Hey, everyone!  Welcome to a quick blog about enhancing your Cisco ACI security by integrating Fortinet Firewalls through L4-L7 service insertion.  

First, let's take a look at the topology we want to setup (pictured below, who doesn't like pictures?).  Underneath a single tenant and single VRF, we have two separate bridge domains called LAB_DATA and FortiTest.  LAB_DATA has three EPGs, and FortiTest has only one.  Underneath LAB_DATA's bridge domain we have two subnets configured.

So what do we want to test?  As seen in the diagram above, first we wanted to test traditional cross subnet boundary firewalling from FortiTestVM2 to FortiTestVM1  Second, we wanted to test the same functionality, but within the same Bridge Domain between FortiTestVM4 to FortiTestVM1  Lastly, we wanted to execute on the micro-segmentation strategy and within a single Bridge Domain and a single subnet talk from FortiTestVM3 to FortiTestVM1  What now?  Let's get after it!

We have a FortiGate 1500D firewall, and the first thing we need to do is create a new admin user that we're going to use for Cisco's ACI integration.  We also have to create a port-channel (manually) with a name we reference later on for the L4-L7 device. (pictured later)

Next, we log into ACI APICs and install the device package.  This one is the Fortinet device package for APIC 1.3, but was tested valid and working on 2.2(1n), as well as an upgrade we did to 2.2(1o).

Here we setup the L4-L7 Device.  If you haven't done it before, there are a few things to know.  You need to determine whether you are going to utilize "GoThrough" or "GoTo" mode for the function, as well as, whether or not you're using a context aware device.  An older, but a good quick reference to this from ACI 1.2 is here.  Notice in the top right section, we had to input the "interfaces" and while we did select the VPC itself, we had to give it the name of "ACI" manually, which is the component we spoke about earlier and will show a picture of in just a moment.  Likewise, you then have to setup the consumer and provider interfaces in the bottom right which is going to always be the 'Name' (Device1 in this case) and the 'Interface' you setup (ACI in this case).  Since we're doing a single device in one-armed mode, they're using the same interface.

Upon doing so, the APIC pushes down a new VDOM (9847 in this case) and also chooses a VLAN from the "dynamic VLAN pool" in ACI for the physical connection to the FortiGate firewall.  We have it configured for a range of 5 VLANs, and it chose 'Vlan 5' here and created ACI_v5.  Notice here the "ACI" physical connection that we setup in the beginning!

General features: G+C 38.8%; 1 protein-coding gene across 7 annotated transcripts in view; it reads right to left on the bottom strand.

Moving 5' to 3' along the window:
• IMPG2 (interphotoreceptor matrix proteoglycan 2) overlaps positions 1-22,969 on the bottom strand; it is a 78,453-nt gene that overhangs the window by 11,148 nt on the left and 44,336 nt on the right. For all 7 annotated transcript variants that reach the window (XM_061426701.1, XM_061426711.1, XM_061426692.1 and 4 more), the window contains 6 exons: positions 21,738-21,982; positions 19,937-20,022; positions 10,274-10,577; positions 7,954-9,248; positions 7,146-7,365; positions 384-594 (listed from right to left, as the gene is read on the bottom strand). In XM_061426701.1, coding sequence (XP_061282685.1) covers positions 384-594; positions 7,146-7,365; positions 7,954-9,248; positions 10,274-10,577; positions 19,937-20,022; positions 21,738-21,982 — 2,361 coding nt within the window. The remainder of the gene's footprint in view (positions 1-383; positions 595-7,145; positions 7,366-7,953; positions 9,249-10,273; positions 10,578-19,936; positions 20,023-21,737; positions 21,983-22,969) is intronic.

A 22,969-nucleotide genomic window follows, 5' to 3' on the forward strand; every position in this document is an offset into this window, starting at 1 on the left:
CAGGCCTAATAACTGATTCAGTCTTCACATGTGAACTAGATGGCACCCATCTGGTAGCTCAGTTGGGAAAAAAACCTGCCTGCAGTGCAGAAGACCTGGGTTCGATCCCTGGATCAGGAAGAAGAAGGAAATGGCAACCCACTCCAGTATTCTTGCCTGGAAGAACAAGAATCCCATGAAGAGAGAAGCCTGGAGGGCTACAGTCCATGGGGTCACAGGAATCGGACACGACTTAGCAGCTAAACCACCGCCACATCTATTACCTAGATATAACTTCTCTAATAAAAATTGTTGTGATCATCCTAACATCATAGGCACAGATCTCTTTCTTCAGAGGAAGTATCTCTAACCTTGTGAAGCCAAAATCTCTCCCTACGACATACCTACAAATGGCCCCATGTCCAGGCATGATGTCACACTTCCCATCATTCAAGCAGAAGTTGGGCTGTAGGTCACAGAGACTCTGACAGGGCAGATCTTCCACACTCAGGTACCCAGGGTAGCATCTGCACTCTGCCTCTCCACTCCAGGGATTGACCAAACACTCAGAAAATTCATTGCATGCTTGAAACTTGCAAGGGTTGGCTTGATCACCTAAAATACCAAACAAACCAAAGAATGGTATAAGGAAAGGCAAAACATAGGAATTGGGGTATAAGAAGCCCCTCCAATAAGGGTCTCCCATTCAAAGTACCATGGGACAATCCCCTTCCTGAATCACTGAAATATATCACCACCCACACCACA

Next, we created our service graph template in ACI for the consumer to provider context through the FortiGate firewall.  Visual representation below.

Next, you have to deploy the service graph template in ACI which associates the consumer and provider EPGs through a contract.  After deployment auto population of EPG membership nodes in the FortiGate appear as objects (left) and you can see a validation of deployed services in ACI (right).

The policies for this test were an "any" on the FortiGate and all "denies" were handled by the contract provide/consume and filter allowance within ACI.  There is always a debate on how this should be handled.  I would prefer to drop all non-critical packets at the fabric layer and save any compute/overhead from hitting my firewall.  Now, I wouldn't necessarily recommend everyone deploy their firewalls with just "any any" everywhere, but you could!  What would be most beneficial is to keep your firewall rules the way you have them today and amend your deep packet inspections, URL filtering, DLP, et cetera in the rules.

Here we see the rules we expect to see, one subnet to another through a firewall, but this isn't anything new is it?

This is what we've worked for until now! talking to within the same subnet ( part of the same VRF, same Bridge Domain, but separate EPGs talking through a stateful firewall!

So, what is the one thing we didn't discuss?  How can a firewall write the rule for you based on the EPG/Contract association in ACI?  That would be awesome!  Unfortunately, this isn't a Fortinet problem; it is an integration problem with all firewall integrations at this time.  It is risky business to have your firewall policies written and maintained by an external entity.  I can see the security concerns here and why there is a separation. Through software defined networking we're looking to make the network intelligent and communicate together, which it is!  However, we're not fully to the state I think we will be within another year.

In conclusion, L4-L7 integration between Fortinet and Cisco's ACI worked splendidly.  While some see ACI as the "end all" for security in the data center, there are things that it doesn't do natively that other devices do well.  If you're looking to make a move in the data center and upgrade your infrastructure, consider how Cisco ACI can integrate with your current or future solutions today by reaching out to info@withrove.com to set up a discussion with one of our ROVE experts.


Paul Campbell

ROVE | Practice Lead, Software Defined Architectures


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